A couple of days ago the popular and deeply talented comedienne Shappi Khorsandi tweeted "I never understand why people get so cross if they don't like a comedian. I never lose sleep over bands I'm not in to.". It doesn't take much research to figure out she's referring to the reaction she gets on the internet. And I should know because my work gets exactly the same reaction. Flicking through our videos on YouTube, or those of any female act, there are stacks of nasty comments and repeated evidence of comments which have been removed. I know at least once a week I take such remarks down from the videos I have posted myself, footage others have taken of me I just have to leave. Some are just straight attacks on our work, some criticise our appearance and some attack all women in comedy.
In some ways it makes no sense that people who purport to hate my work have taken the time to watch so much of it. If I see internet videos that aren't to my liking, I don't even finish watching them, I look up something else. And even the notion of making negative comments about comedy is odd. Clearly comedy is subjective, what makes you laugh varies from person to person. Because something doesn't make me laugh doesn't mean it's "not funny", it means it's not the sort of comedy I want to watch. So I don't.
But of course what's going on is not odd at all - it's just the joy of internet anonymity letting these men express the hatred Greer knew all about 40 years ago. Why should Shappi's, or my appearance even be relevant? Only if you think that as women it is somehow our job to be sexually attractive to all men at all times. Plus the comments so often come down to an issue of overt misogyny. "Women aren't funny", which makes as much sense as "men can't sing" or "gay people make bad dentists".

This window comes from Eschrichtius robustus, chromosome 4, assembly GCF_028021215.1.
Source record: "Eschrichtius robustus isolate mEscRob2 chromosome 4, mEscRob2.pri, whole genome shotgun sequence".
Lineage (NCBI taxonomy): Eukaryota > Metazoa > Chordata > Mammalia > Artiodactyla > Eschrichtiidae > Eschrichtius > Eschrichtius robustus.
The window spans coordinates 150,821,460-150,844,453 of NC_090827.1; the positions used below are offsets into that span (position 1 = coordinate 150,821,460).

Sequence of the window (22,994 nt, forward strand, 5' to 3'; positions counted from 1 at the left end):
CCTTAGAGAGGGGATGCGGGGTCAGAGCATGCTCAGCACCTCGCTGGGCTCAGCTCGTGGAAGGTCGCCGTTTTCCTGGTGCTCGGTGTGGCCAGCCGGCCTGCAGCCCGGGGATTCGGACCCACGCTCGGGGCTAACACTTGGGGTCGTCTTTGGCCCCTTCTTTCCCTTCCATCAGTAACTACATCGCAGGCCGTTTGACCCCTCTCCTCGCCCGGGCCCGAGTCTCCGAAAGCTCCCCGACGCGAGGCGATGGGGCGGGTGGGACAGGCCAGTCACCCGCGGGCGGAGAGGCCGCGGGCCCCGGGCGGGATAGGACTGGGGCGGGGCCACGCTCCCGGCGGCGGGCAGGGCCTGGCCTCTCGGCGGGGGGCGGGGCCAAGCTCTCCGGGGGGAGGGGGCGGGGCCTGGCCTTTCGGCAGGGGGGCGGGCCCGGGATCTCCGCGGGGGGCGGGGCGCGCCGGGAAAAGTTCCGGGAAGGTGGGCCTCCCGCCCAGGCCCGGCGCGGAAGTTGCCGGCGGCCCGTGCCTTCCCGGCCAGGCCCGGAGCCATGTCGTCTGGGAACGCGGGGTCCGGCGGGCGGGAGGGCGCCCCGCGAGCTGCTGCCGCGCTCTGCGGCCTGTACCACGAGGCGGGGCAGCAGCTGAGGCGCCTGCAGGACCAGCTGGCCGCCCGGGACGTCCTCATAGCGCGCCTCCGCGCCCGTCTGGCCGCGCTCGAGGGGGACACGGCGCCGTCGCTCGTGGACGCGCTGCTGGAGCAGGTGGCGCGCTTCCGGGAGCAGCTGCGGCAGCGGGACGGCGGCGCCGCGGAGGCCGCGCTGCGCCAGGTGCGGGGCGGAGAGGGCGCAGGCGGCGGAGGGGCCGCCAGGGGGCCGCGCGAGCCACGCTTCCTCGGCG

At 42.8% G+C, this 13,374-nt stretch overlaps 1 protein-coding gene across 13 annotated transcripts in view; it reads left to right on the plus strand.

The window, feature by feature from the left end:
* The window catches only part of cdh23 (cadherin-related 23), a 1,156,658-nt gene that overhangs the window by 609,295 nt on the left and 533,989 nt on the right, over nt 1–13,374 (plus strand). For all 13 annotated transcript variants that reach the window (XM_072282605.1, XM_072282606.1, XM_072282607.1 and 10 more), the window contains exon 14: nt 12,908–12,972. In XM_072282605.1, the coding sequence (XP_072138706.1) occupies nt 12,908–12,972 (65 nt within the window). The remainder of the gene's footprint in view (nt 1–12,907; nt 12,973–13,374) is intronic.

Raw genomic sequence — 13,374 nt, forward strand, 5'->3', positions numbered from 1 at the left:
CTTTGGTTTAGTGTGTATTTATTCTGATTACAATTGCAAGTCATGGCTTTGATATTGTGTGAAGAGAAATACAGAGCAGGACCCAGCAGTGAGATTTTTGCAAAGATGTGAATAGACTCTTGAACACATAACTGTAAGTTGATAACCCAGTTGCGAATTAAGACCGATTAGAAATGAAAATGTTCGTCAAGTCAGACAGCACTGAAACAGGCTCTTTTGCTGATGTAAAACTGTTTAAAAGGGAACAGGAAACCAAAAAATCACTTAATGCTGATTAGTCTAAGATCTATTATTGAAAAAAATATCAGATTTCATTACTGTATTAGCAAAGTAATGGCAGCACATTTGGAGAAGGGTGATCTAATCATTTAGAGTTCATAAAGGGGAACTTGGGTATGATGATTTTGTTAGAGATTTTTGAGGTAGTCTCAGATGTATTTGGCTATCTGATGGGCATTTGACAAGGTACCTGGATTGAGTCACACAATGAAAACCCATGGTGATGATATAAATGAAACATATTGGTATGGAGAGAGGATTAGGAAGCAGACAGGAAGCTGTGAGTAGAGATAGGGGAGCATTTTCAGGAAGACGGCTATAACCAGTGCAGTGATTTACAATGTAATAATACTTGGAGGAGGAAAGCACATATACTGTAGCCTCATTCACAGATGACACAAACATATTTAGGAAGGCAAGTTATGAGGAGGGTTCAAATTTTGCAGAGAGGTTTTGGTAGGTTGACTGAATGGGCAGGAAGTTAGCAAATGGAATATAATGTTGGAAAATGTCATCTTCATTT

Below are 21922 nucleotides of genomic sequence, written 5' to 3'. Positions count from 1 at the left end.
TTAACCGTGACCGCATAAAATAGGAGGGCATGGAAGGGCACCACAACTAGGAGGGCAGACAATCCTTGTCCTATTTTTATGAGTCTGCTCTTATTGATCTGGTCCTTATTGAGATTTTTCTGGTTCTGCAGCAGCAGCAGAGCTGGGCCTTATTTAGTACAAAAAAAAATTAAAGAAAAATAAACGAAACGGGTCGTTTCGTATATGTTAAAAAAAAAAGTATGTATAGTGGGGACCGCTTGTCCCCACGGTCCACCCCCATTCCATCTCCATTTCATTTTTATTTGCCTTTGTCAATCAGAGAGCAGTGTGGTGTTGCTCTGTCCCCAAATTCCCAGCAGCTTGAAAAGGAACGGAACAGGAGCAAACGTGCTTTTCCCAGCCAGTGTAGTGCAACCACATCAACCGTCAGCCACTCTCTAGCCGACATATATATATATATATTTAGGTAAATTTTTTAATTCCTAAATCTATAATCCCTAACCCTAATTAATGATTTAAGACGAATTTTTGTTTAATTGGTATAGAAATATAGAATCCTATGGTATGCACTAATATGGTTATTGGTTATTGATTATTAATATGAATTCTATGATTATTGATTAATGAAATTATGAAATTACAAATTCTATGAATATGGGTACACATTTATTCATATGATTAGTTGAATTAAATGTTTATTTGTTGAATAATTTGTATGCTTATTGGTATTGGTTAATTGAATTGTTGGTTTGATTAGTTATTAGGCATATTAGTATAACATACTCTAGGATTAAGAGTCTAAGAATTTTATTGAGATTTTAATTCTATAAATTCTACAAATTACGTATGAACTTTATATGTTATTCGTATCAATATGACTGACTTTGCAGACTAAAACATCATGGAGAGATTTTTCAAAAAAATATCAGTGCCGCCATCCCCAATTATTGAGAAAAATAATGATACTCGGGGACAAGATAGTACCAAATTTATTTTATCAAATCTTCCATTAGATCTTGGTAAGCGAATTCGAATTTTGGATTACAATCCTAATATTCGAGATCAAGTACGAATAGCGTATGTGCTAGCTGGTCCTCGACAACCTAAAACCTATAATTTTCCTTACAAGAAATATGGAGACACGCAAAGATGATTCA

And I would add - before anyone suggests that it's just a random internet abuse issue - that my husband (a less experienced comic than me) gets no abuse whatsoever. He has never had a nasty comment added to a video or online review of him.
Most of these sites are moderated in some way but no-one seems to take down overtly misogynist remarks. And they appear on the same review sites that promoters check before deciding who to book for their shows. And below the video links I want to send out as showreels to people looking for acts. I'd like to imagine good promoters can see past this sort of thing but at a subconscious level all that negativity has to seep in.
And much as I'd like to claim it doesn't - it affects me too. It erodes my confidence. And it eats up my time dealing with it, deleting comments and getting myself back into a frame of mind where I can work.
Of course all those negative effects work the other way too, so if you've got a few minutes to yourself here's an idea for a random act of feminism - look up half a dozen female acts on YouTube or Chortle and say something nice! You might even enjoy the videos...